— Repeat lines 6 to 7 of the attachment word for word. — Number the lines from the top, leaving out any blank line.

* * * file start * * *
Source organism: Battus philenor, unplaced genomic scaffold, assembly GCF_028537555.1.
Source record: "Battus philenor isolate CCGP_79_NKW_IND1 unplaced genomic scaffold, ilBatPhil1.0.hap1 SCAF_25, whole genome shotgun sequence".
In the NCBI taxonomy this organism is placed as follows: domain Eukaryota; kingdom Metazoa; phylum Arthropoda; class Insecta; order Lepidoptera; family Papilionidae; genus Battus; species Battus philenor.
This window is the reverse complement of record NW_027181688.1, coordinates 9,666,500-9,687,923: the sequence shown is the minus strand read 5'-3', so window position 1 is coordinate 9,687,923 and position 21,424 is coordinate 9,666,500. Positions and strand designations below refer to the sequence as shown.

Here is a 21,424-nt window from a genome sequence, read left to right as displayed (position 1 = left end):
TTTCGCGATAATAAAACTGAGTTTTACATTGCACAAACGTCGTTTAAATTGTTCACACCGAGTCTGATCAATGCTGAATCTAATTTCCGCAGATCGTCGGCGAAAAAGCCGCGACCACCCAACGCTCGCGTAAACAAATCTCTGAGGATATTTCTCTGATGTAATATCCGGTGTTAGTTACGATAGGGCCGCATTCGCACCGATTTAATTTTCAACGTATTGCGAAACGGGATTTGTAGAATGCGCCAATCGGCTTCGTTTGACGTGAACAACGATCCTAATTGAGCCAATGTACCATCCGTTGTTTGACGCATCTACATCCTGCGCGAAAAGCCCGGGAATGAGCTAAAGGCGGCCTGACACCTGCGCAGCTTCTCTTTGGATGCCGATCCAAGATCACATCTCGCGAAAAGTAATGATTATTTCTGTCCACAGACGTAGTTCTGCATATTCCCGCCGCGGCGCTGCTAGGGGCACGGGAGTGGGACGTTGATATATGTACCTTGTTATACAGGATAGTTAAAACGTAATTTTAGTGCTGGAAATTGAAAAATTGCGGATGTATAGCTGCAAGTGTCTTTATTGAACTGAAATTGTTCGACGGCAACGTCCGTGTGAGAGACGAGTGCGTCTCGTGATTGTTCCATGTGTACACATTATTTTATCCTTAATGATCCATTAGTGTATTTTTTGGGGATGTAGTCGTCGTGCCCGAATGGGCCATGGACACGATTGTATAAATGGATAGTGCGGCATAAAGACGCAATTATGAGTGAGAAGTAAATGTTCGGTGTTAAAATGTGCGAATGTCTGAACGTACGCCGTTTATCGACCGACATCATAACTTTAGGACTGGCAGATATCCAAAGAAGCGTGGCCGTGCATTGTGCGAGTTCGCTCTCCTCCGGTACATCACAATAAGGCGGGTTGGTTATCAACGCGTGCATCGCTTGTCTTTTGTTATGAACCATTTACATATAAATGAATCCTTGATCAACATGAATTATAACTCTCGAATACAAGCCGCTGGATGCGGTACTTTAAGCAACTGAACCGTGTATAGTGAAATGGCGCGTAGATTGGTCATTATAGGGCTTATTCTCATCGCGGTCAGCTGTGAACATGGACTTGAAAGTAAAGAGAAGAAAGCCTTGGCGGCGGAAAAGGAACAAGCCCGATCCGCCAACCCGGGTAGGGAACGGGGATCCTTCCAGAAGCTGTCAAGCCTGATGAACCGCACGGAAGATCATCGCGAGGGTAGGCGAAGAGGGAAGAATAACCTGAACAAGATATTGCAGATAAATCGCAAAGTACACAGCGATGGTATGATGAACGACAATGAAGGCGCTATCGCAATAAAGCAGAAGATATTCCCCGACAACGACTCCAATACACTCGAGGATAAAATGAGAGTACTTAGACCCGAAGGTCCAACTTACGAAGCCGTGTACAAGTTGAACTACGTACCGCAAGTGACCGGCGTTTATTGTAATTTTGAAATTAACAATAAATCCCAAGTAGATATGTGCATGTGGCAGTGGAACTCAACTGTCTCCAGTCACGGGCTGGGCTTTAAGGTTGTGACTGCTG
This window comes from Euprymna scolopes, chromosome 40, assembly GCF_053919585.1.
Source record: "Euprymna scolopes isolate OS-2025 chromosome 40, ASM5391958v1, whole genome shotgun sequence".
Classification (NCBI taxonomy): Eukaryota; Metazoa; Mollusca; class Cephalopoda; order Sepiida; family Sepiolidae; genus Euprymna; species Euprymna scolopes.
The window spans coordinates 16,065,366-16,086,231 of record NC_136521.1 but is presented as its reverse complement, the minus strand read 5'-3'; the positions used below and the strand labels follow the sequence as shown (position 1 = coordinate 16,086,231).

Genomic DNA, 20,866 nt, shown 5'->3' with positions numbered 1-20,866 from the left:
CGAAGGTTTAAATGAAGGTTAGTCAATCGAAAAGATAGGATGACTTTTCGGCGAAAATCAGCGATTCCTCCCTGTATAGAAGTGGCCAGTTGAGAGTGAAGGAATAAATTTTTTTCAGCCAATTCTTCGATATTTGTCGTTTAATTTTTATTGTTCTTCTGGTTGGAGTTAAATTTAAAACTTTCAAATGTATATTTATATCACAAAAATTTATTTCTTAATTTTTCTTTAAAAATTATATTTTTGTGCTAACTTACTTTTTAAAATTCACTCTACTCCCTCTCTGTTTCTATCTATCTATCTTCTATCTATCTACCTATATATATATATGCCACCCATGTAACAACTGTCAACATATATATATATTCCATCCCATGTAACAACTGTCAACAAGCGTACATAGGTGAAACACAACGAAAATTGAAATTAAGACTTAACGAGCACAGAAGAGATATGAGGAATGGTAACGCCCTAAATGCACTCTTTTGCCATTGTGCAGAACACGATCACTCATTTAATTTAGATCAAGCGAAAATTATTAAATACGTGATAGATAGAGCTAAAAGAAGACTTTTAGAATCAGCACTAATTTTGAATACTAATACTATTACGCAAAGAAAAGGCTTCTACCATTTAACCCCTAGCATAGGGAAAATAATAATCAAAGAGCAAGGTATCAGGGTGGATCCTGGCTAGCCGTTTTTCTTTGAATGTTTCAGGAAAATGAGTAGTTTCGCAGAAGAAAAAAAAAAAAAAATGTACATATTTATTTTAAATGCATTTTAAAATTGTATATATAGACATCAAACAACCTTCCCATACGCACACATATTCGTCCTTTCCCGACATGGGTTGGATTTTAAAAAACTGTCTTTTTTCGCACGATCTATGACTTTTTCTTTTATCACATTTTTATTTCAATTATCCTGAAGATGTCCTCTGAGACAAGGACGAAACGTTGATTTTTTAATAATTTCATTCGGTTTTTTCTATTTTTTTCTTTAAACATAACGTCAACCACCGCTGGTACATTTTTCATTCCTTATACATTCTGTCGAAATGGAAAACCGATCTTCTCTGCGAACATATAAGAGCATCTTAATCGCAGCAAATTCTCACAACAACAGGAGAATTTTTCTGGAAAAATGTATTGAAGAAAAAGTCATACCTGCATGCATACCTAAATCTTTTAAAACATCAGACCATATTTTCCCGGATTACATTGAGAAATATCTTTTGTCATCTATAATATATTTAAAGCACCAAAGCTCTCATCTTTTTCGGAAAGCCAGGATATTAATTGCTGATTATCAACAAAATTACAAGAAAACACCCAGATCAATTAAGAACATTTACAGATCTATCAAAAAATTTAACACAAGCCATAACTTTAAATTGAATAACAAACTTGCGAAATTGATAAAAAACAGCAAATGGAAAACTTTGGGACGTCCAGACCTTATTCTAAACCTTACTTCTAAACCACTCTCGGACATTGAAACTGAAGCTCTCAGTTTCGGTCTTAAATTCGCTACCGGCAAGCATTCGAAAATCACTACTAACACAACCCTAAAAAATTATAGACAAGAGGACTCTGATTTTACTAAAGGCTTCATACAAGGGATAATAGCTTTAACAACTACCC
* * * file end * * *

TTTCGCGATAATAAAACTGAGTTTTACATTGCACAAACGTCGTTTAAATTGTTCACACCGAGTCTGATCAATGCTGAATCTAATTTCCGCAGATCGTCGGCGAAAAAGCCGCGACCACCCAACGCTCGCGTAAACAAATCTCTGAGGATATTTCTCTGATGTAATATCCGGTGTTAGTTACGATAGGGCCGCATTCGCACCGATTTAATTTTCAACGTATTGCGAAACGGGATTTGTAGAATGCGCCAATCGGCTTCGTTTGACGTGAACAACGATCCTAATTGAGCCAATGTACCATCCGTTGTTTGACGCATCTACATCCTGCGCGAAAAGCCCGGGAATGAGCTAAAGGCGGCCTGACACCTGCGCAGCTTCTCTTTGGATGCCGATCCAAGATCACATCTCGCGAAAAGTAATGATTATTTCTGTCCACAGACGTAGTTCTGCATATTCCCGCCGCGGCGCTGCTAGGGGCACGGGAGTGGGACGTTGATATATGTACCTTGTTATACAGGATAGTTAAAACGTAATTTTAGTGCTGGAAATTGAAAAATTGCGGATGTATAGCTGCAAGTGTCTTTATTGAACTGAAATTGTTCGACGGCAACGTCCGTGTGAGAGACGAGTGCGTCTCGTGATTGTTCCATGTGTACACATTATTTTATCCTTAATGATCCATTAGTGTATTTTTTGGGGATGTAGTCGTCGTGCCCGAATGGGCCATGGACACGATTGTATAAATGGATAGTGCGGCATAAAGACGCAATTATGAGTGAGAAGTAAATGTTCGGTGTTAAAATGTGCGAATGTCTGAACGTACGCCGTTTATCGACCGACATCATAACTTTAGGACTGGCAGATATCCAAAGAAGCGTGGCCGTGCATTGTGCGAGTTCGCTCTCCTCCGGTACATCACAATAAGGCGGGTTGGTTATCAACGCGTGCATCGCTTGTCTTTTGTTATGAACCATTTACATATAAATGAATCCTTGATCAACATGAATTATAACTCTCGAATACAAGCCGCTGGATGCGGTACTTTAAGCAACTGAACCGTGTATAGTGAAATGGCGCGTAGATTGGTCATTATAGGGCTTATTCTCATCGCGGTCAGCTGTGAACATGGACTTGAAAGTAAAGAGAAGAAAGCCTTGGCGGCGGAAAAGGAACAAGCCCGATCCGCCAACCCGGGTAGGGAACGGGGATCCTTCCAGAAGCTGTCAAGCCTGATGAACCGCACGGAAGATCATCGCGAGGGTAGGCGAAGAGGGAAGAATAACCTGAACAAGATATTGCAGATAAATCGCAAAGTACACAGCGATGGTATGATGAACGACAATGAAGGCGCTATCGCAATAAAGCAGAAGATATTCCCCGACAACGACTCCAATACACTCGAGGATAAAATGAGAGTACTTAGACCCGAAGGTCCAACTTACGAAGCCGTGTACAAGTTGAACTACGTACCGCAAGTGACCGGCGTTTATTGTAATTTTGAAATTAACAATAAATCCCAAGTAGATATGTGCATGTGGCAGTGGAACTCAACTGTCTCCAGTCACGGGCTGGGCTTTAAGGTTGTGACTGCTG
This window comes from Euprymna scolopes, chromosome 40, assembly GCF_053919585.1.